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How One Principal Stays Connected by Teaching

For Jennifer Connolly, principal of the 370-student Preston High School in the Bronx, being an instructional leader means actually getting back into the classroom.

Connolly and her two assistant principals teach at least one block-scheduled class [meeting every other day] each semester, both to ease staff scheduling and stay connected to students and teachers. Connolly spoke with Education Week about how she returned to the classroom, and how her dual roles have strengthened each other.

This interview has been edited for length and clarity.

How did you make the decision to return to teaching as a principal?

We don’t really have anybody else in our district [who is a teaching principal] that we have to follow. I became principal two years ago, and I made the decision that every administrator—myself and the two assistant principals—was going to teach a class, for a couple of reasons. One, we were all teachers and we love it. But the other reason is that teaching during COVID, when we were hybrid, when your administration really couldn’t comprehend how that felt, there was a big disconnect and people were very unhappy. So I wanted to make sure we understood what teachers and students were going through.

You taught for 18 years before you joined the principalship. How has teaching changed in the time you’ve been doing that?

I taught history and for my last three or four years of being a classroom teacher, I was teaching Intro to Law, Economics, and Government, and a course I created on race, class, gender, and United States history. For the past two years [as a principal], it’s been our Intro to Law class, which is a senior elective, because I’m also an attorney. That’s not going to run next year, so I’m going to teach a section of economics and government that’s required for every senior in New York state to take.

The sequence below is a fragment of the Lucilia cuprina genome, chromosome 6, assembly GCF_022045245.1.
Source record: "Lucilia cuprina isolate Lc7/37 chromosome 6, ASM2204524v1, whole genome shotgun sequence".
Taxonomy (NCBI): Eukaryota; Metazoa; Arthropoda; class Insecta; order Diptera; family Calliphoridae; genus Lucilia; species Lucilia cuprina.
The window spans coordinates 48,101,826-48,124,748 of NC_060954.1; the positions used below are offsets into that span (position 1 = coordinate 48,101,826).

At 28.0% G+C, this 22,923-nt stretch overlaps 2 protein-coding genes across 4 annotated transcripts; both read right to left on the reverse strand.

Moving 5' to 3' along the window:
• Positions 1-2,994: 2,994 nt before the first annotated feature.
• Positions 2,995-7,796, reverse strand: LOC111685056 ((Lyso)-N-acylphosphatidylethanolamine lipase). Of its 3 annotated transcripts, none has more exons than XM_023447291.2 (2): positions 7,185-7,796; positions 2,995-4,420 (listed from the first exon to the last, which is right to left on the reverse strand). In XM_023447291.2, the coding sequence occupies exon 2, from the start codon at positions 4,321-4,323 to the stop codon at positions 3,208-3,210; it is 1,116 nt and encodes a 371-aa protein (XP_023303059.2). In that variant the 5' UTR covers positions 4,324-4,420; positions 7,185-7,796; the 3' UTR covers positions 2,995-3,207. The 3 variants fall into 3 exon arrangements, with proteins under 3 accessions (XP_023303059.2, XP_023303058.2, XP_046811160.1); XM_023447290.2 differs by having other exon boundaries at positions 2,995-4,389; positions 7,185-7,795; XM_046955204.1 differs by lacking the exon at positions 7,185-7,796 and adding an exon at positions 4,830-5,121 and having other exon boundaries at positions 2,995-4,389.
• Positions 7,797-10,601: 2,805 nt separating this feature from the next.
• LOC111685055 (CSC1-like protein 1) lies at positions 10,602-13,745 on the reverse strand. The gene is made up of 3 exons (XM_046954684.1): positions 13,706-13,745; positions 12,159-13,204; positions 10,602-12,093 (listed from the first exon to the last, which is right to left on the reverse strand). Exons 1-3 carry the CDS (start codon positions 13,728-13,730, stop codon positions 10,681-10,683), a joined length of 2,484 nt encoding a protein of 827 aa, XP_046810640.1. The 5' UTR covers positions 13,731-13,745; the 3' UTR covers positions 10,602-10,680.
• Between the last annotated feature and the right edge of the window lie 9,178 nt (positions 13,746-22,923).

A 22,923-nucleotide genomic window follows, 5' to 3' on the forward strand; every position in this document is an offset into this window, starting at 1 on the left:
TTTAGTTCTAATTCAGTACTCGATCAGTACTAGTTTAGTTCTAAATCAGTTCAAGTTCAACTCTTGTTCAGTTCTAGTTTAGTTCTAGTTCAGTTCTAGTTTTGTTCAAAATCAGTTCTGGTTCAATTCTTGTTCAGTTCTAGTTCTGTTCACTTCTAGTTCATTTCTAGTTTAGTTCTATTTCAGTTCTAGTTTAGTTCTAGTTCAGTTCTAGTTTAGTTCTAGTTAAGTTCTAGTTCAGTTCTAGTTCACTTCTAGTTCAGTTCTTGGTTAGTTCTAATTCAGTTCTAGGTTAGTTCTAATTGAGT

There’ve been huge changes. Some of it is in content, right?

Like, I teach a law class; up until 2022, we taught Roe v. Wade as kind of the end of the fight for reproductive rights; not the whole end, because you still taught [Planned Parenthood v.] Casey and Whole Women’s Health [v. Hellerstedt rulings]. But then there’s the Dobbs [v. Jackson Women’s Health Organization] decision in 2022, and all of a sudden you have to really change your curriculum. … There’ve been these huge events that have changed the content of what I taught, but also how you teach is different.

[For] the course I created on race, class, and gender, I did not want to give that course up because I loved it. But if [as a student] you’re studying U.S. history and society today and you’re looking at these topics, you really have to question authority. And as a teacher, I felt comfortable having [students] do that, but I knew as the principal, they would not be comfortable in my presence questioning some of these institutions.

Is there something you wouldn’t have known about as a principal if you weren’t still teaching?

I think part of it is the need for civil dialogue. I had a student who didn’t do any of our homework for the last quarter—and I think it takes a lot of guts to have the principal as a teacher and not do your homework! I reached out to her and her parents and she did it, but she did it after grades were submitted. Then she emailed me and was like, “I can’t believe you made me do all this homework. I didn’t get any credit for it. You never gave me a due date.” I was like, “No, no, no. You missed all the due dates.”